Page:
So, what can we do?
It’s important to generate a routine, not just to feel a sense of achievement but for your mental health too.
Many of us are doing different things at home right now. Some are being home schooled, some of us are working from home some are furloughed and are waiting for a green light to start working again and I’m sure there are many other scenarios. Whatever your personal situation try to schedule a daily routine. Set your alarm for the morning so that you get out of bed the same time each ‘working day’. Try to mimic the morning routine as if you are heading out to work/school etc... shower, dress appropriately – pjs may appeal but they won’t help you focus or achieve that sharp, work mode brain. Again, it’s about clear barriers between work and home life.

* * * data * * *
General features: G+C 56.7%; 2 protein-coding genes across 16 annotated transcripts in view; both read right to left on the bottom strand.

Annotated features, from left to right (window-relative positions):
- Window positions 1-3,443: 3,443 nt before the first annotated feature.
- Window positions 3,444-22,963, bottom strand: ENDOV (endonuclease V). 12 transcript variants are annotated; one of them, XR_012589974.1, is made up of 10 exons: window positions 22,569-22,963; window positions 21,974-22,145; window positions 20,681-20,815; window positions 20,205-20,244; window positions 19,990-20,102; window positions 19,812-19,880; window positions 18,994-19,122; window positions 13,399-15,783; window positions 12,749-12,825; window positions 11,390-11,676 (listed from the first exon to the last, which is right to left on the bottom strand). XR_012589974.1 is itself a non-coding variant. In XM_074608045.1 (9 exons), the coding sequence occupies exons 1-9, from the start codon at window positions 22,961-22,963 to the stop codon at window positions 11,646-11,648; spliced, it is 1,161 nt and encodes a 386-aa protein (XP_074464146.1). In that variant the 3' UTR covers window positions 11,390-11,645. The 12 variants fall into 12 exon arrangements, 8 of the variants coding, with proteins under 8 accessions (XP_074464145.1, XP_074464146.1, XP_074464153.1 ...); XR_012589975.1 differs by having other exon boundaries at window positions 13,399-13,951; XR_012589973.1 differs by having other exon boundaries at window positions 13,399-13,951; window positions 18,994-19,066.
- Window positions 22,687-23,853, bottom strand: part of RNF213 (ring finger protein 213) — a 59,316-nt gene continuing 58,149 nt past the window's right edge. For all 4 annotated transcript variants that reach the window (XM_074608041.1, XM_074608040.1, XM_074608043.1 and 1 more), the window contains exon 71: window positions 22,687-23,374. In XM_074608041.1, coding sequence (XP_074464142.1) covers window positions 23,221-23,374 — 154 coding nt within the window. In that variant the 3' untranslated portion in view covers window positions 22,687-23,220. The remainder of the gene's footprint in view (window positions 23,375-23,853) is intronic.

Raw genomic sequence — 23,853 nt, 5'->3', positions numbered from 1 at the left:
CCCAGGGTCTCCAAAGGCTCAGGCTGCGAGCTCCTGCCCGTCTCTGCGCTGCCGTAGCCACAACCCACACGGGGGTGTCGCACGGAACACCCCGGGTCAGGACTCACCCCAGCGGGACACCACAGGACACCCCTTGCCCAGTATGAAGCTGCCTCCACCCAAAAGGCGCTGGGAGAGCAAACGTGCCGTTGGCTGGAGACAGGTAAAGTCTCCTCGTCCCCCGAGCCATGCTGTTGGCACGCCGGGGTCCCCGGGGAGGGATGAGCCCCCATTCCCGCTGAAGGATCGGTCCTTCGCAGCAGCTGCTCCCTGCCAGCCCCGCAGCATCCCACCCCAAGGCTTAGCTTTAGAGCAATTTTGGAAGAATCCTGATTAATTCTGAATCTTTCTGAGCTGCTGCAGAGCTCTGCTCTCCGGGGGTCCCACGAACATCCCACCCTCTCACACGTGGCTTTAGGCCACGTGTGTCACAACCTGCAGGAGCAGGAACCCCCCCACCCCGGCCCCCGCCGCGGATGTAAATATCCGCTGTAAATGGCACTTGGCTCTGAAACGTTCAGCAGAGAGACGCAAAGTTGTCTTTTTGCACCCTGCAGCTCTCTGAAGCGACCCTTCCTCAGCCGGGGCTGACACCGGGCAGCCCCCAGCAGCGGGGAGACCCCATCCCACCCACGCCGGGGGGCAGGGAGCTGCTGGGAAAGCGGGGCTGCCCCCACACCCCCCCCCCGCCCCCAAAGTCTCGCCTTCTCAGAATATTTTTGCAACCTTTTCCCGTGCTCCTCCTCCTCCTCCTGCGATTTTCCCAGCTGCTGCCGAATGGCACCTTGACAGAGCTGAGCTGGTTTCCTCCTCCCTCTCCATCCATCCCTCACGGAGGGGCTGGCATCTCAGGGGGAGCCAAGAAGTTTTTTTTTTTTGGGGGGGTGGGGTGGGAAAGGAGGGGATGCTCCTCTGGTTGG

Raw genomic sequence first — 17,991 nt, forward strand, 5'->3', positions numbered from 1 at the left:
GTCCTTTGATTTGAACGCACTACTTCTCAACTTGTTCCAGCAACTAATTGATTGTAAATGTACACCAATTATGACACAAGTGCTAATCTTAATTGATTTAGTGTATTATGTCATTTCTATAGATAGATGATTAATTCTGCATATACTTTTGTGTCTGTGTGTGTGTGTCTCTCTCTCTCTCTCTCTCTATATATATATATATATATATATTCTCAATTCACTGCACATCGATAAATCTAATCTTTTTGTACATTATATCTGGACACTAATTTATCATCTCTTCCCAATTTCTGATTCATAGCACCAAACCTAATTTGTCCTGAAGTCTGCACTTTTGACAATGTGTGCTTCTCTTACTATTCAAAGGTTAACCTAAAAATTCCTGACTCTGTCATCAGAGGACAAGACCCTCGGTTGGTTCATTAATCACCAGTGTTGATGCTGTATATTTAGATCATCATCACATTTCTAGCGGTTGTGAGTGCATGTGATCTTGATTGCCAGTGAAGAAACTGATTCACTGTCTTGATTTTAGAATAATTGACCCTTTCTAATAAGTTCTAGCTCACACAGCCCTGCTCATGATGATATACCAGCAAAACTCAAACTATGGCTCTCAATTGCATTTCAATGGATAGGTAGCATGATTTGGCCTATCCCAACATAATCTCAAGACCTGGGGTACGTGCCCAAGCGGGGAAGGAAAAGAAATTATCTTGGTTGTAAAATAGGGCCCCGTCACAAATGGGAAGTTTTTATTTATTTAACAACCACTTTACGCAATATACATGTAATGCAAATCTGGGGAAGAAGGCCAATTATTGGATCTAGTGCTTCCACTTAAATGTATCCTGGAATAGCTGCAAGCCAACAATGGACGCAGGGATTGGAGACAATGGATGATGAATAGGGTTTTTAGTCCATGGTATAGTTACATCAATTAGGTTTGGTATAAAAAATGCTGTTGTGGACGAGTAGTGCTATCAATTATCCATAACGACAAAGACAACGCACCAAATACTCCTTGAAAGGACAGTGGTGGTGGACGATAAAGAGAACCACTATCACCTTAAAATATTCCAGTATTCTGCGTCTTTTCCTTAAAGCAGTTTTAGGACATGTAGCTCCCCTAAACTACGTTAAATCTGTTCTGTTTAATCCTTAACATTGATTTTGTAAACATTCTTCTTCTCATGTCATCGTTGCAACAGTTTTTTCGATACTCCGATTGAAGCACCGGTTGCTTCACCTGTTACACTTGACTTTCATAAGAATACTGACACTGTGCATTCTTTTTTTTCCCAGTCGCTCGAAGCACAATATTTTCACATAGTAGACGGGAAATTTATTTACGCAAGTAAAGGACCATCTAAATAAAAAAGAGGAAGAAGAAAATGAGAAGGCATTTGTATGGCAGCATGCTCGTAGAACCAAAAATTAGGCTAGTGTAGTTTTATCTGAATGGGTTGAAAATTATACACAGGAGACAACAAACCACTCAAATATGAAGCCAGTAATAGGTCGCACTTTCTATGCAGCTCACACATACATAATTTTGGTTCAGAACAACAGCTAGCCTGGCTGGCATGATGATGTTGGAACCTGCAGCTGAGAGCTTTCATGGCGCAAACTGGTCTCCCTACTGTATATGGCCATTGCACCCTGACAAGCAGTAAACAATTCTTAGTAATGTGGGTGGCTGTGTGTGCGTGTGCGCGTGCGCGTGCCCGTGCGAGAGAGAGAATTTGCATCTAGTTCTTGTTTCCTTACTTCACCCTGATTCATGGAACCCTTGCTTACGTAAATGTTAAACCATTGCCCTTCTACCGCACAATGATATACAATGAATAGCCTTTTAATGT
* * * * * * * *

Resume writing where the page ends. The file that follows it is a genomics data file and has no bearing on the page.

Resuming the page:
Set your working hours.
Decide what they are going to be and stick with them! Make sure your hours are realistic to you. It’s not about how many hours you work a day but about optimising your brain potential. If you are a morning bird, then start early, if you are more productive later in the day then set your hours later and do your jobs/workout/socialising before you start. Planning in your lunch and breaks will give you something to look forward to and reward you for your working time. Be strict with the work hours you set as this will prevent you getting distracted or procrastinating and will also prevent your work and home life running into each other.
Create a defined working area